“Treat others as you would like to be treated.” It’s a rule most of us learned early in life, probably from a parent or teacher trying to resolve a playground squabble. Few would disagree that this maxim is a basic tenant for human decency, no matter how old you are or what conflict you’re facing.

So why does it seem like many businesses have forgotten this golden rule?

Think about it. When customers are made to deal with automatic answering services, a menu of selections through phone systems, pages upon pages of online ordering forms – who benefits? The customer or the business? Today’s customer is not that different than those of decades past when it comes to one thing: service. We learn more and more about the mentality of Baby Boomers, Gen X and Millennials by analyzing each of their needs, but when it comes to expectations for service, it doesn’t matter what generation you’re from. Everyone simply expects to be satisfied. So why not do more than the status quo?

As a member of the leadership team at Starkey Hearing Technologies, a globally recognized premier provider in hearing healthcare, it’s my job to make sure our customers are served better than anyone else. But it doesn’t matter what line of business you’re in, or whether it’s a big box retailer, a corporation or a small business. If you’re a business owner or leader of an organization, I challenge you to rise above your competition with a culture based on your customers’ needs.

How? By focusing on providing a customer experience. “Treat others as you would like to be treated,” is the ultimate golden rule, but I’d like to offer up five more guiding principles in creating a customer experience for your brand.  These are simple reminders, but it never hurts to revisit the basics of treating your customers well.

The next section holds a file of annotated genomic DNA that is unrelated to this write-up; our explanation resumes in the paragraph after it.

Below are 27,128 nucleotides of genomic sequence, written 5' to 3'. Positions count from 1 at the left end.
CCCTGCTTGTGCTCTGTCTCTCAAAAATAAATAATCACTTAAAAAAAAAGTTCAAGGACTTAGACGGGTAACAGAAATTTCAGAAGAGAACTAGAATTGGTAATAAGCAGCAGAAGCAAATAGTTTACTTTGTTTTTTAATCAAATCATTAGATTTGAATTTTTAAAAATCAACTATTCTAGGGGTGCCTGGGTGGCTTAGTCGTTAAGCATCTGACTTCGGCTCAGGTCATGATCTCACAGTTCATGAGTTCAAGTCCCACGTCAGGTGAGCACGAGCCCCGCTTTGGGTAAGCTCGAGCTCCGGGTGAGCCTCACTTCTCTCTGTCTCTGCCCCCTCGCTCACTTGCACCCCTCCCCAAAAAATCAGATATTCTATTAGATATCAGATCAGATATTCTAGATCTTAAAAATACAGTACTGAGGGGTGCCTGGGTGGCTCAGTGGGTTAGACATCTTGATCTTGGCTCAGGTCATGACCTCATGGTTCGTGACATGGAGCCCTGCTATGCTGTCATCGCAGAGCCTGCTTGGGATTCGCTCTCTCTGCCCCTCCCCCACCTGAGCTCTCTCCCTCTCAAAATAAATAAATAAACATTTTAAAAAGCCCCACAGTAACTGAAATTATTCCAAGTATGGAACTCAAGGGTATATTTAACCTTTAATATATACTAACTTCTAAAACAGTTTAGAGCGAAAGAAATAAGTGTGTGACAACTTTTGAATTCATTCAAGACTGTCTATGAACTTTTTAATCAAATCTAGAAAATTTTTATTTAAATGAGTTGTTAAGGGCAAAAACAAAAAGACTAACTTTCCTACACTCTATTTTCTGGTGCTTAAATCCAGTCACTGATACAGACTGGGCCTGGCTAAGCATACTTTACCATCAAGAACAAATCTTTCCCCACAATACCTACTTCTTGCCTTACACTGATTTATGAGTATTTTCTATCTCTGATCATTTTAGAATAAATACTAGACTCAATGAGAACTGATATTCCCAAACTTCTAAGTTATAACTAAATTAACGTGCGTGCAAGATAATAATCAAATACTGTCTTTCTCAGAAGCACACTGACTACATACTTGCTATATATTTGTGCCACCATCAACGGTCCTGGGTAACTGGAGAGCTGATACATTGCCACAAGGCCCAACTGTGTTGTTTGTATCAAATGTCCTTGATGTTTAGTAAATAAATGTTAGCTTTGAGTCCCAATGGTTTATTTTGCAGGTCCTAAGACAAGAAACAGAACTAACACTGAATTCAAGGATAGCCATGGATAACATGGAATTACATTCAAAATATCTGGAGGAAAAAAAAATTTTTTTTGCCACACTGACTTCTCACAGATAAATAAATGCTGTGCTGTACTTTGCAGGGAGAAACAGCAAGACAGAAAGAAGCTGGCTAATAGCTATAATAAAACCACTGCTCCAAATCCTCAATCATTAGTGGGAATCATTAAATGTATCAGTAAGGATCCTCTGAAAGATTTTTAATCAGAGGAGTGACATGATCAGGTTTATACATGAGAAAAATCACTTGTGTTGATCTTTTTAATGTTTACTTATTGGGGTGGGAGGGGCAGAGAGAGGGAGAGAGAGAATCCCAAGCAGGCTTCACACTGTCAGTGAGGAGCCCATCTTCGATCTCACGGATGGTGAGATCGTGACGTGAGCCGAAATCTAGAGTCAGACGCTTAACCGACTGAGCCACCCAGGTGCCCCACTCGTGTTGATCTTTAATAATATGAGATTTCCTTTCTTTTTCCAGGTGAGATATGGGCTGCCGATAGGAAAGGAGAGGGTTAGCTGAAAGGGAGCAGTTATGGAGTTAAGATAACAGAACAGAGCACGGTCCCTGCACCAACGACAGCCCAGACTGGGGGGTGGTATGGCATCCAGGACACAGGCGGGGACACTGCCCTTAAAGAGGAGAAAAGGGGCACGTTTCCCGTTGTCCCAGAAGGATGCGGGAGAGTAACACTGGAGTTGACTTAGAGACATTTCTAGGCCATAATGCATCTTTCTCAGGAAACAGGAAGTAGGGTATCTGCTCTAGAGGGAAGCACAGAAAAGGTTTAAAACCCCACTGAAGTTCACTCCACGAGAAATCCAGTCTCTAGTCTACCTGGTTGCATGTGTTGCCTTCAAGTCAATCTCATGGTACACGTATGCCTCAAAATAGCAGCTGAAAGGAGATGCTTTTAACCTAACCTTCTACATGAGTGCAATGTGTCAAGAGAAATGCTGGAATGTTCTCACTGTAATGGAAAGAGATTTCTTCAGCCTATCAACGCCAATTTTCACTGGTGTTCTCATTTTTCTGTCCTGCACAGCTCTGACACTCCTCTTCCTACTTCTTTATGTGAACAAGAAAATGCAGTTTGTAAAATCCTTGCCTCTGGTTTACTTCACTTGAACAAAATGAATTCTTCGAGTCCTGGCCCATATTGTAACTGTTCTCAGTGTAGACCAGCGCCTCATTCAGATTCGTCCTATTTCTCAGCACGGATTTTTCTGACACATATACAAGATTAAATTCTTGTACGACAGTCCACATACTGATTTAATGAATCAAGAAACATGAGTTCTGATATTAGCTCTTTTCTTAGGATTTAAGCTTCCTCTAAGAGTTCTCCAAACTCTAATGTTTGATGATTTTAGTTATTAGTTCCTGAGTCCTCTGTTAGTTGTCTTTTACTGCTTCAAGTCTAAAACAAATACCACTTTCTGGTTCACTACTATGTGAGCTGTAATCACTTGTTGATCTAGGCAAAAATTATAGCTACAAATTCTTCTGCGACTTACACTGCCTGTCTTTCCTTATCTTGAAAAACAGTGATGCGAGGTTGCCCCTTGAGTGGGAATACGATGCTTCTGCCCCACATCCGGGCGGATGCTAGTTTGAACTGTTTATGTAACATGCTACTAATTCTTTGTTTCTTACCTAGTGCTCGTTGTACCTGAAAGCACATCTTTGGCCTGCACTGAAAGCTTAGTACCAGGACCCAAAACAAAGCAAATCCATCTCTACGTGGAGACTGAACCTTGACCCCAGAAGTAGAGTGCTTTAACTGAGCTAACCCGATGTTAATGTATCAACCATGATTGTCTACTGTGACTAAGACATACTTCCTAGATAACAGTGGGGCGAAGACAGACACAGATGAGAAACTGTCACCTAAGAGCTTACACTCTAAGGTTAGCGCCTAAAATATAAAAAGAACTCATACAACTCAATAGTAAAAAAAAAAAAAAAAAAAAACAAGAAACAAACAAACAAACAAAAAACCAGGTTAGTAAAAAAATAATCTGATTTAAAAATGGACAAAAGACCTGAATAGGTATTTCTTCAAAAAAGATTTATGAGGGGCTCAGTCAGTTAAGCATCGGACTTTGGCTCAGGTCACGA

1. The customer comes first. If you step back and think, most companies design their service to benefit the company. How many times has this happened to you: You’re on the phone for the umpteenth time with customer service, and you’re at a standstill with the representative? He can’t solve your problem; all he seems to be able to do is forward you to a different department, in which the frustrating process starts all over again. You want to make a business transaction with me, and you’re telling me you can’t solve my problem? That’s a missed opportunity to please a customer. Think about how you can make a customer’s day, even if it means going out of your way or working outside of the “business as usual” mindset. How can you empower your employees to address your customers’ concerns appropriately, in a timely manner? (And to me, “a timely manner” means the first time it comes up.)
  2. People don’t want to be sold to; they want to be helped. This mindset must be instilled in every employee you lead and hire. Providing a customer experience requires a mentality of people being the bottom line. You’re in the relationship business. It’s about making your customers feel at home and feel good about the transaction, providing excellent service and thanking them for their business. They want to feel you have their best interests in mind and help them buy what they are looking for. People want to trust the people they are doing business with; it’s the way business used to be done.